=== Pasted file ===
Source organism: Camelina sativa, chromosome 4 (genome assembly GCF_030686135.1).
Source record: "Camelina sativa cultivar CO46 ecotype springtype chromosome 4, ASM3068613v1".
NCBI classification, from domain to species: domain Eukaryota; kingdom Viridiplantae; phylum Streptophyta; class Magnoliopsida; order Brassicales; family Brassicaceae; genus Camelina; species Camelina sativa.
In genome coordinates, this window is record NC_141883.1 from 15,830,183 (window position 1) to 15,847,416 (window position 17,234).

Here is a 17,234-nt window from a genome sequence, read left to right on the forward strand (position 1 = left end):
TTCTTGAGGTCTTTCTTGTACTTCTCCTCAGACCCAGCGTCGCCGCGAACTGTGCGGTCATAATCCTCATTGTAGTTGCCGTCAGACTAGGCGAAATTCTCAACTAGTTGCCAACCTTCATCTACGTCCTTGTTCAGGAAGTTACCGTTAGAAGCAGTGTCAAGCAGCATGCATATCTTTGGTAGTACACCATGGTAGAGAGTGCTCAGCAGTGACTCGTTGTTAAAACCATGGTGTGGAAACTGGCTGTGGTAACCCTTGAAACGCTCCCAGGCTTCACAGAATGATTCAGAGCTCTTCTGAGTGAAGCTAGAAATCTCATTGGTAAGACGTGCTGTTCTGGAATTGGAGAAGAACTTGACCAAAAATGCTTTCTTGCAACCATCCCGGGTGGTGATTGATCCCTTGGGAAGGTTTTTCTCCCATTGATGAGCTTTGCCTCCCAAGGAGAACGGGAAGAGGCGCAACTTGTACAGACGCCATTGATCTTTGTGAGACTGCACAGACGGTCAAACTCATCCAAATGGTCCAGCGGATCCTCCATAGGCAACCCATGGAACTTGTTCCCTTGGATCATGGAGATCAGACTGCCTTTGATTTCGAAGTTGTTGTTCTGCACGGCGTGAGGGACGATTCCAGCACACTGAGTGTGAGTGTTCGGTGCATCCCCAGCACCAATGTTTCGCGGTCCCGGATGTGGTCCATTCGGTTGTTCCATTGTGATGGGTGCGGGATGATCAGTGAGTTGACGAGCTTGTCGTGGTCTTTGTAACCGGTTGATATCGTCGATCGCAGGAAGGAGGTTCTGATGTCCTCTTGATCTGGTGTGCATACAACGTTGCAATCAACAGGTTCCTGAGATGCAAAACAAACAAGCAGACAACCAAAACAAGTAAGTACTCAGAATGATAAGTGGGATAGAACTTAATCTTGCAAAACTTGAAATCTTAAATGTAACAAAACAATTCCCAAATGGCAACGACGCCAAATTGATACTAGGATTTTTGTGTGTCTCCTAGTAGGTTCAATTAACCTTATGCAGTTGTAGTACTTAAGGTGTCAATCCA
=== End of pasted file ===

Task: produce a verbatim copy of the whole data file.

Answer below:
Source organism: Camelina sativa, chromosome 4 (genome assembly GCF_030686135.1).
Source record: "Camelina sativa cultivar CO46 ecotype springtype chromosome 4, ASM3068613v1".
NCBI classification, from domain to species: domain Eukaryota; kingdom Viridiplantae; phylum Streptophyta; class Magnoliopsida; order Brassicales; family Brassicaceae; genus Camelina; species Camelina sativa.
In genome coordinates, this window is record NC_141883.1 from 15,830,183 (window position 1) to 15,847,416 (window position 17,234).

Here is a 17,234-nt window from a genome sequence, read left to right on the forward strand (position 1 = left end):
TTCTTGAGGTCTTTCTTGTACTTCTCCTCAGACCCAGCGTCGCCGCGAACTGTGCGGTCATAATCCTCATTGTAGTTGCCGTCAGACTAGGCGAAATTCTCAACTAGTTGCCAACCTTCATCTACGTCCTTGTTCAGGAAGTTACCGTTAGAAGCAGTGTCAAGCAGCATGCATATCTTTGGTAGTACACCATGGTAGAGAGTGCTCAGCAGTGACTCGTTGTTAAAACCATGGTGTGGAAACTGGCTGTGGTAACCCTTGAAACGCTCCCAGGCTTCACAGAATGATTCAGAGCTCTTCTGAGTGAAGCTAGAAATCTCATTGGTAAGACGTGCTGTTCTGGAATTGGAGAAGAACTTGACCAAAAATGCTTTCTTGCAACCATCCCGGGTGGTGATTGATCCCTTGGGAAGGTTTTTCTCCCATTGATGAGCTTTGCCTCCCAAGGAGAACGGGAAGAGGCGCAACTTGTACAGACGCCATTGATCTTTGTGAGACTGCACAGACGGTCAAACTCATCCAAATGGTCCAGCGGATCCTCCATAGGCAACCCATGGAACTTGTTCCCTTGGATCATGGAGATCAGACTGCCTTTGATTTCGAAGTTGTTGTTCTGCACGGCGTGAGGGACGATTCCAGCACACTGAGTGTGAGTGTTCGGTGCATCCCCAGCACCAATGTTTCGCGGTCCCGGATGTGGTCCATTCGGTTGTTCCATTGTGATGGGTGCGGGATGATCAGTGAGTTGACGAGCTTGTCGTGGTCTTTGTAACCGGTTGATATCGTCGATCGCAGGAAGGAGGTTCTGATGTCCTCTTGATCTGGTGTGCATACAACGTTGCAATCAACAGGTTCCTGAGATGCAAAACAAACAAGCAGACAACCAAAACAAGTAAGTACTCAGAATGATAAGTGGGATAGAACTTAATCTTGCAAAACTTGAAATCTTAAATGTAACAAAACAATTCCCAAATGGCAACGACGCCAAATTGATACTAGGATTTTTGTGTGTCTCCTAGTAGGTTCAATTAACCTTATGCAGTTGTAGTACTTAAGGTGTCAATCCA